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my garmin has a setting for rechargables and one for alkaline... seems to make a big difference in the life.


anyone know what it does?


The battery setting doesn't do anything for the life of the batteries. The GPSr knows the average life of each type of battery and can therefore predict the remaining life. If you use a different type than you tell the GPS the batteries run out of juice at the time they normally would but the GPSr may not give you fair warning.

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For everything to do with batteries, check out the Battery University.


It's been accurate with the couple of things I checked out elsewhere, so I have a fair degree of confidence in the rest of it.


I use it whenever some well-meaning person states confidently that you need to regularly discharge your NiMHs or LithiumIon batteries to prevent the dreaded memory effect!

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My maggy runs on standard rechargables, so I keep one in the GPSr and one in the backpack. folks bitched about the LioN only option, so they came out with a 3AAA adapter. Now I carry that and some AAA's too. Enough for about 2 days of solid caching with all the bells and whistles and lights on.

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I use NiMH rechargeables. If you use your GPS and other battery powered stuff alot, NiMH rechargeable cost much less than alkaline or lithium batteries. The newer niMH, with 2000 mah capacity or more, will power a GPS about the same period of time on a charge as alkaline batteries. The only drawback to NiMH is that they lose charge in storage, i.e., if you charge them up, put them in the GPS and then don't use it for a month, about half the charge will be gone. NiMH batteries work well in high power drain devices, like digital cameras.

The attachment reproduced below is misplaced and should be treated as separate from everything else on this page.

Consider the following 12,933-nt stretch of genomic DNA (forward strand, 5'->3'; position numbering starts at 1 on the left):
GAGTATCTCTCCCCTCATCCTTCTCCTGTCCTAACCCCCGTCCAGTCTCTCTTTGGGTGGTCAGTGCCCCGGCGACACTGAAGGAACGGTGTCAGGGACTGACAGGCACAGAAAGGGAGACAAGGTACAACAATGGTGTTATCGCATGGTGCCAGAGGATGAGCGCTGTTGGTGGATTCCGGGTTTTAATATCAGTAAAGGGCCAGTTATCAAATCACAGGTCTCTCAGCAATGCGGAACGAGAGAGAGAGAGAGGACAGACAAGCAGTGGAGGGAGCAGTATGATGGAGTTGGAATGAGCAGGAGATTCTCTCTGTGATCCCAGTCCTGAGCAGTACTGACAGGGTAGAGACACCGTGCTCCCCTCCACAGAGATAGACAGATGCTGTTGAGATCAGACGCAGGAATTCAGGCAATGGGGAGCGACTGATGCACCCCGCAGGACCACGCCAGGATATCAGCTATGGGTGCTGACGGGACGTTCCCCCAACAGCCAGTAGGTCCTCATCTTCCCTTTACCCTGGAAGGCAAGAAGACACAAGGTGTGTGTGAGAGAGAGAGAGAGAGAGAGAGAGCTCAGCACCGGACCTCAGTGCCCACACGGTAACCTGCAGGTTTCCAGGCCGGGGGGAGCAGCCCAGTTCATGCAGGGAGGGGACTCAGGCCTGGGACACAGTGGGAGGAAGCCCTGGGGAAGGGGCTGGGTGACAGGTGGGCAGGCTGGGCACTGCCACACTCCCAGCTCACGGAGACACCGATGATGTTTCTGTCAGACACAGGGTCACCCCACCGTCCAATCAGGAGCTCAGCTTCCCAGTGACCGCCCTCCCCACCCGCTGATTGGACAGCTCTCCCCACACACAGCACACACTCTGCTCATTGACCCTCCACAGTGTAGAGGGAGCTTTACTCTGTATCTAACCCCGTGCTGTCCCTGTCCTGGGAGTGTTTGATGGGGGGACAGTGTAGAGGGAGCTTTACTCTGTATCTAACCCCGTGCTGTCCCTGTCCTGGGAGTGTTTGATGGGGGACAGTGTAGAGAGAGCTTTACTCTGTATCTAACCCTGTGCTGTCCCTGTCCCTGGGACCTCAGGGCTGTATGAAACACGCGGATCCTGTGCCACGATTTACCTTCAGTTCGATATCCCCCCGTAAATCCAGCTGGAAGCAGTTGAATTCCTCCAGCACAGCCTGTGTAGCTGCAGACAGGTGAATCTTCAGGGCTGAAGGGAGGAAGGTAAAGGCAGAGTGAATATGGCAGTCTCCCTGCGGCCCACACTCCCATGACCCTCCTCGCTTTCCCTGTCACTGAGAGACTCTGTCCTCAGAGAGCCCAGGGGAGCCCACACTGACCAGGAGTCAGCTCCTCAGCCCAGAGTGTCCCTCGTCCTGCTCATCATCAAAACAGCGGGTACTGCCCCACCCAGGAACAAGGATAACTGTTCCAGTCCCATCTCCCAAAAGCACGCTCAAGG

If you use Nimh batteries in your GPSr or any device they will lose about 1% of their charge per day of non use. So 50% of the power after 1 month is reasonable. Hope this helps.


To get technical, the discharge rate is a function of temperature, the hotter the temperature, the faster they will discharge. Near freezing, the battery may still have 90% capacity after a month. The 1% per day is about right at 70 degrees F, but the rate is about 2% per day at 100 degrees. So if you leave the GPS in your car in the summer, NiMH batteries will discharge very quickly.

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Batteries that my GPS or digital camera complain about will run my walkman or small transistor radio for quite some time. I have even loaded my flashlight with "spent" batteries from my GPS and got good service out of them.


Many times one battery in a set will die fast and cause the GPS or camera to complain. A battery tester comes in handy here. Check all batteries in the set and see if one of them is flat. If so, go thru your old ones and find one similar and replace the flat one.

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I personally use the rechargables in my camera and GPSr. The brand I use is Digital Concepts from Wal-Mart. I tend to get all day out of the 2200MAh ones that came with the charger and about a day and a half out of the 2500MAh ones. The charger is one of the one hour style ones with trickle charge when done and has the house and car adaptors. The current packaging has 4 AA's, 4 AAA's, The charger, AC power pack, DC cord. All for about $20, Extra AA cells 4pk 6.97 AAA cells 4pk $4.97.

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